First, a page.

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Okay, so I enjoy the old, classic scary movies, especially the ones with Abbott and Costello. To me, they are like watching “The Munsters,” another show I watched that was quite amusing. They were a family consisting of Frankenstein’s monster, vampires, and a werewolf. Daddy Munster’s character was the portrayal of a more comedic Frankenstein’s monster.
The vintage movie tells the story of the infamous Doctor Frankenstein attempting to design a humanlike character—his ultimate creation. However, the compilation of different parts just did not fit together the way he desired. Instead, Frankenstein’s creation looked more like a monster, horrifying in appearance yet childlike in action.
One of the reasons I like this monster is his childlikeness. He is vulnerable, naïve, and innocent. In one scene, he befriends a blind man who could not see the monster the way others saw him. The man extends kindness and considers his new visitor a long-awaited answer to prayers for a friend.
Through this simple scene, we see a glimpse of the piece of us longing for connection. Even the vulnerable monster displayed the joy of finding a friend by his tears. Though the friendship was brief, it teaches the importance of friendship. Later in the movie, “The Bride of Frankenstein,” we see the monster longing for connection with a mate.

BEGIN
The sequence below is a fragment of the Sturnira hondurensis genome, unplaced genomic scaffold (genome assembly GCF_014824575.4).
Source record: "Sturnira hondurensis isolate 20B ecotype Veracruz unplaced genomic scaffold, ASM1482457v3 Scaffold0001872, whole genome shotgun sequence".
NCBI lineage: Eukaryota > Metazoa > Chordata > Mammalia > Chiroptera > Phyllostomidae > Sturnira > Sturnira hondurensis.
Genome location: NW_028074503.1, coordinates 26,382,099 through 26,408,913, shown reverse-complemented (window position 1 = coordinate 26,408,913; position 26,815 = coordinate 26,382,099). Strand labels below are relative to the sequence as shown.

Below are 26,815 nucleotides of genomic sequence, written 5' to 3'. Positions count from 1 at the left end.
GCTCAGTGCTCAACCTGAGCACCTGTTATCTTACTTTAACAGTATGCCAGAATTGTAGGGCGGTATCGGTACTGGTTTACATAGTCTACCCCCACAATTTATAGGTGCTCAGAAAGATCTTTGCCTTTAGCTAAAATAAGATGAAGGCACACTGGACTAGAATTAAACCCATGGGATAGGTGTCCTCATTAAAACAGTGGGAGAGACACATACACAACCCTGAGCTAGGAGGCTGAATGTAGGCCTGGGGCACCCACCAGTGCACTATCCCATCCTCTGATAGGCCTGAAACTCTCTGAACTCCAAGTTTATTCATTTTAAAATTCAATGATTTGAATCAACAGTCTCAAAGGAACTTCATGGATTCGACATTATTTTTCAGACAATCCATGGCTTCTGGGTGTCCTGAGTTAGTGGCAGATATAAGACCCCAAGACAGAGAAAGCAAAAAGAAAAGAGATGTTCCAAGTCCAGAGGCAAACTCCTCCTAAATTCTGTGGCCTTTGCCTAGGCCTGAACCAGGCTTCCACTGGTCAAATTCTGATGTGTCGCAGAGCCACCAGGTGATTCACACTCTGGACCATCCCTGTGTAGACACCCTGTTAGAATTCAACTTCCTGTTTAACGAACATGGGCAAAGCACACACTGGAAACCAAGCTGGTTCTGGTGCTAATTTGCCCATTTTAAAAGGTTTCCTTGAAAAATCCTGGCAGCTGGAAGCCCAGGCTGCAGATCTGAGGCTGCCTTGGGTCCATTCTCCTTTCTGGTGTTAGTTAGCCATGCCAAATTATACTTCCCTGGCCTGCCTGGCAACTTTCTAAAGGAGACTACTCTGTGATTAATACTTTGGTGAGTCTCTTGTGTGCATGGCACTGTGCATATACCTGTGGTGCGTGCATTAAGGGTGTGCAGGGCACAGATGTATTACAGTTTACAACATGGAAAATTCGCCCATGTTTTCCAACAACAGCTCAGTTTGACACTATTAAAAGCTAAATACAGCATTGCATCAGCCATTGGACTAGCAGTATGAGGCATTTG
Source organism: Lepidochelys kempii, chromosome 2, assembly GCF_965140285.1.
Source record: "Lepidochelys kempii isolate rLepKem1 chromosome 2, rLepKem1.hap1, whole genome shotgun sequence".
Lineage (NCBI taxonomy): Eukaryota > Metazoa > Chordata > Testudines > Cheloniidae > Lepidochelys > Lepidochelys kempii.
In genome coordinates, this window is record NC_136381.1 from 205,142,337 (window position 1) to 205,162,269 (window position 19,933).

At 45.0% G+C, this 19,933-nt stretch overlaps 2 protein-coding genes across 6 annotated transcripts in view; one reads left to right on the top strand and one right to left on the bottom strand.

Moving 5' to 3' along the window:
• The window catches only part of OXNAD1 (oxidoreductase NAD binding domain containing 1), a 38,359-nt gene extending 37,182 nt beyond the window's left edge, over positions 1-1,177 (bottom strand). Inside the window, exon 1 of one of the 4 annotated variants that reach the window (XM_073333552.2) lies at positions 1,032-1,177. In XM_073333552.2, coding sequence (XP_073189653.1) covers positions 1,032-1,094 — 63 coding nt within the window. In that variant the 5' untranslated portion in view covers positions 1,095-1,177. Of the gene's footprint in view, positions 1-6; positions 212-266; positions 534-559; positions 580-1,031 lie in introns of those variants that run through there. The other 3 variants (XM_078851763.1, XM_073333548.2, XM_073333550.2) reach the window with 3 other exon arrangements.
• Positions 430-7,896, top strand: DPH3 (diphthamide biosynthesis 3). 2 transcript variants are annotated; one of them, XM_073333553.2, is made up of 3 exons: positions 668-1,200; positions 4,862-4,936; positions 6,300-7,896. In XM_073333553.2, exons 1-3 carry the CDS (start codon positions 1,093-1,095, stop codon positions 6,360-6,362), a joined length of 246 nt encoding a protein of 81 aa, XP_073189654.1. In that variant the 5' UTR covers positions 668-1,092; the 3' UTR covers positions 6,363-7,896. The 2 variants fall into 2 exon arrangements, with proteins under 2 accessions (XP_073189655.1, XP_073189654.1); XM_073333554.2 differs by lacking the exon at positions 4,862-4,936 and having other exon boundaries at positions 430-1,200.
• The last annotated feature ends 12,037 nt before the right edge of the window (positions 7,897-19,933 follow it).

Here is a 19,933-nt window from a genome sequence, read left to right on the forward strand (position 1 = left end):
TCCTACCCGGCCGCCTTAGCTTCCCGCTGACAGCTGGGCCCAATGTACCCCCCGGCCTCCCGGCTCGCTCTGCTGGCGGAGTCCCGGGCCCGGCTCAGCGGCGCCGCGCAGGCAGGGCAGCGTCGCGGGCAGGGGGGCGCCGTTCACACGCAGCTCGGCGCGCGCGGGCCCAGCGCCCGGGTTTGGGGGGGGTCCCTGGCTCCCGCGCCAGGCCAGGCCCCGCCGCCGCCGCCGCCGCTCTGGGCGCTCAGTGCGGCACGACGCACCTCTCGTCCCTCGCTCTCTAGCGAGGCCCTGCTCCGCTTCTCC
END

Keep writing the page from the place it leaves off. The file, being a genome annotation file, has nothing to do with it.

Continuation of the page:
Our Connections Challenge: Frankenstein gives us lessons about kindness and connection. Without connection, we experience loneliness, just as the blind man and the Frankenstein monster. We see it today with many suffering from loneliness due to isolation. And many express themselves with unkindness. What if we became the change? Extending kindness to a complete stranger just to make a connection. Extending kindness to an acquaintance to deepen the connection. Extending kindness to a new friend to build a connected relationship of strength and companionship.